New Delhi, Jan. 6: A network of cancer specialists available to patients for a "second opinion" about treatment options is set to expand.
The number of consultants volunteering for the two-year-old National Cancer Grid - a digital network that facilitates information transfer across 89 hospitals - has doubled.
The network had so far relied primarily on doctors from the Mumbai-based Tata Memorial Hospital to offer second opinions. It has now expanded to add consultants from other networked hospitals, the grid's managers said.
A patient can seek a second opinion on paying a service fee of Rs 5,000 and submitting his medical history and related documents online into the grid, which then standardises the information and relays it to experts who respond within 24 hours.
Around 8,000 patients from India and other countries have so far sought such guidance provided by experts drawn from a pool of about 30 Tata Memorial doctors, network members said.
About 30 more doctors from hospitals in Calcutta, Delhi and other cities have now joined the pool.
"There are two ways this expansion will help: the grid can manage many more patient queries and we want to keep the turnaround time to 24 hours," C.S. Pramesh, a surgical oncologist at Tata Memorial and the coordinator of the grid, told The Telegraph from Mumbai. "We don't want delays in the second opinions."
Since the grid was established in 2014 through support from charitable foundations, including Tata Trusts, oncologists have used it to share evidence-based treatment guidelines and conduct training and research programmes in addition to providing guidance to patients.
The online service allows patients or their families, wherever they are, to receive evidence-based and experience-based treatment recommendations.
"Many patients do not have access to experts in their geographical area, and it may not be feasible for them to travel," said Gitika Srivastava, the founder of Navya Networks, the technology partner in the grid that provides digital backbone to the initiative.
Grid-linked doctors have provided second opinions to patients from Bihar, Jharkhand, Jammu and Kashmir and other states, as well as many from Bangladesh and Mozambique.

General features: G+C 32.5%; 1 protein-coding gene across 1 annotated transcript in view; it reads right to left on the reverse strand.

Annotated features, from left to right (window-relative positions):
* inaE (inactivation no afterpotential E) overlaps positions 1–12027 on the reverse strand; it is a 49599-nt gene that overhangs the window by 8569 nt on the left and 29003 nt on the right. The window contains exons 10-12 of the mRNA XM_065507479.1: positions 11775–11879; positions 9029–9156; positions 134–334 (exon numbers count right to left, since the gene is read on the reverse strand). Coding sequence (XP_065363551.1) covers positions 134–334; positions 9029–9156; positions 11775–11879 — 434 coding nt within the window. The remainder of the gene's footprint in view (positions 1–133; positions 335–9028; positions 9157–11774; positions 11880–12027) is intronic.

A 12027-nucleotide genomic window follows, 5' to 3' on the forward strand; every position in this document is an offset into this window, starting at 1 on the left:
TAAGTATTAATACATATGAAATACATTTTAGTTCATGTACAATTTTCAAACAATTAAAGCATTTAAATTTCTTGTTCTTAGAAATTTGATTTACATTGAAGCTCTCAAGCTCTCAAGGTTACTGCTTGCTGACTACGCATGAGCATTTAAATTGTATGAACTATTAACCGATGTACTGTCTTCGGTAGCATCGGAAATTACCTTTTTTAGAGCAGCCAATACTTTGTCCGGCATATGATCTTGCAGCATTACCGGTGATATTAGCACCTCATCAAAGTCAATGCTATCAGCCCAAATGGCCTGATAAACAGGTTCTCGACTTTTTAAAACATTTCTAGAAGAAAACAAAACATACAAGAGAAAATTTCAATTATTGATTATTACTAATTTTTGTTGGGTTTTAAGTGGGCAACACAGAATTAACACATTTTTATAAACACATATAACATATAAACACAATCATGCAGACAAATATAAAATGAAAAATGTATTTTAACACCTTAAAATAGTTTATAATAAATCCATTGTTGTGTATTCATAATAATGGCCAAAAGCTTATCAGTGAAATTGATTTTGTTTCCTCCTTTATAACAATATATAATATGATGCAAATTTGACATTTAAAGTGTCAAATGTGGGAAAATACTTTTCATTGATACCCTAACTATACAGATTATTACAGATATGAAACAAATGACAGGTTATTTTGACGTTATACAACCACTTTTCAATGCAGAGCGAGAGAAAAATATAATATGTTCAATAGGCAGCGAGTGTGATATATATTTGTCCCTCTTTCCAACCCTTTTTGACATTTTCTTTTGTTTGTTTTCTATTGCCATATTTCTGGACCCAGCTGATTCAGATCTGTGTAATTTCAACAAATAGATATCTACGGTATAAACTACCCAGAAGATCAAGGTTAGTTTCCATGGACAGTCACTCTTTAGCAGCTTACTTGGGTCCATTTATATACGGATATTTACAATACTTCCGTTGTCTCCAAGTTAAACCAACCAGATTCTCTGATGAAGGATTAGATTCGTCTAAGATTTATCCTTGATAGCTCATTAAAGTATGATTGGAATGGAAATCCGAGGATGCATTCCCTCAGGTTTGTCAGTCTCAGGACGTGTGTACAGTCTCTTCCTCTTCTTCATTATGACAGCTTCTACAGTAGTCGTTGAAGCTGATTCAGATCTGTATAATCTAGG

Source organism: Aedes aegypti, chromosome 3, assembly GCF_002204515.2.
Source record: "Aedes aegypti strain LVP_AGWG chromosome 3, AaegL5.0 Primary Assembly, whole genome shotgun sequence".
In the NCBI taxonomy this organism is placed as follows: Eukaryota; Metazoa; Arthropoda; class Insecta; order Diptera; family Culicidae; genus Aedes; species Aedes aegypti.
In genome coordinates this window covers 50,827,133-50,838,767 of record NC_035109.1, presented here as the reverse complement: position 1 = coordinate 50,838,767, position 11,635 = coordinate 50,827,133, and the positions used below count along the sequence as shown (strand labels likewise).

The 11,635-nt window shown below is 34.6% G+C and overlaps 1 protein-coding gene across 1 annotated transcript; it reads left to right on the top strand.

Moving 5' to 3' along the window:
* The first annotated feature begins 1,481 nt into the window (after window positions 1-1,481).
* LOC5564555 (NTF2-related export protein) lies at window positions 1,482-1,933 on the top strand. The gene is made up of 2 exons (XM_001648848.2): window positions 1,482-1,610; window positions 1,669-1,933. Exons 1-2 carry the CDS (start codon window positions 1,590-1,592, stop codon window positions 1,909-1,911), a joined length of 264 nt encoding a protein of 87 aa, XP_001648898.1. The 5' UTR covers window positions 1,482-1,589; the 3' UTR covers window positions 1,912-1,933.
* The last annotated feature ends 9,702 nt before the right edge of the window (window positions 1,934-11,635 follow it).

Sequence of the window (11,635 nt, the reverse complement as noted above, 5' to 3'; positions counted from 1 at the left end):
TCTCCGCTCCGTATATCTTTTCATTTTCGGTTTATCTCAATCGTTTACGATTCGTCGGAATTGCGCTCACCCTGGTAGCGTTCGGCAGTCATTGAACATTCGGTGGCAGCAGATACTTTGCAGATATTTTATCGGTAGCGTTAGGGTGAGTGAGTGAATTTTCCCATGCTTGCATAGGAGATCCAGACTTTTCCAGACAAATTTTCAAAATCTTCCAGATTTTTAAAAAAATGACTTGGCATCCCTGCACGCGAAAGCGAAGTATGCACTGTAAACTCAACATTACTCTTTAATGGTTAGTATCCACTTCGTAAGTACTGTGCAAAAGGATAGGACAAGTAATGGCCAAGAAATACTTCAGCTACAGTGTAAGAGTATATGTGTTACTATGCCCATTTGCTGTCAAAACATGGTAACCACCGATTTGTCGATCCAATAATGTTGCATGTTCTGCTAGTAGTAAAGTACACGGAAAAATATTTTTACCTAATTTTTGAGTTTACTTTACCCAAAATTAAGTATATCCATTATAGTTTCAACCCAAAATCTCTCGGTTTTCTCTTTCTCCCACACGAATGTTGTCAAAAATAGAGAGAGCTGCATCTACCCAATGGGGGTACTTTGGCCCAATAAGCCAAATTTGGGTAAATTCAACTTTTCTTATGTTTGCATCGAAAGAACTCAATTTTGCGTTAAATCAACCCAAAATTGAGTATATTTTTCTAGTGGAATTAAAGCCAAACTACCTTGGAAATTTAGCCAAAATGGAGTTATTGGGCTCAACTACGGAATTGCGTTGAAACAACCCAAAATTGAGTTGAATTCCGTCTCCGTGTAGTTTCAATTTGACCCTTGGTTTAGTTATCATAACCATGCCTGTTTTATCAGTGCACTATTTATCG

The queries, grid executives say, reflect the scarcity of oncologists in India and in other developing countries.
Cancer specialists estimate India has around 1,500 oncologists, or one oncologist for about 1,600 cancer patients.
The grid is expected to provide standardised treatment-based guidelines developed by a consortium of oncologists across the country to treat a set of 24 types of cancers, including those of the breast, gastrointestinal tract and lungs.
Doctors say that treatment options may appear confusing to patients and their families given that the prescribed treatments depend on factors such as differences in tumours, other underlying illnesses, and patients' financial constraints.
"The standard guidelines are expected to resolve differences of opinion. The consultants in the grid will typically rely on the guidelines to provide second opinions to patients," Pramesh said. "The guidelines themselves are updated as new evidence emerges."
Among the consultants in the grid is Raghunadharao Digumarti, an oncologist at the Homi Bhabha Cancer Hospital and Research Centre in Visakhapatnam.
A typical query from a patient, processed by trained staff in the grid, arrives on the doctor's mobile phone, displaying relevant information and treatment options he can suggest.
Oncologists say they always work in teams to determine the best course of treatment for individual patients and the team effort required makes the grid an ideal technology-driven platform to fight cancer.
Srivastava says the idea of establishing Navya Networks emerged when a close family member was diagnosed with cancer.
"The first thing that struck me is the willingness of cancer experts to collaborate with each other," she said. "They routinely consult their colleagues or refer patients to other specialists to make informed decisions."
The new pool of consultants in the grid will be drawn from Calcutta's Tata Memorial Centre; the All India Institute of Medical Sciences, New Delhi; the Regional Cancer Centre, Thiruvananthapuram; the Adyar Cancer Institute, Chennai; and the Kidwai Memorial Institute of Oncology, Bangalore, among other hospitals.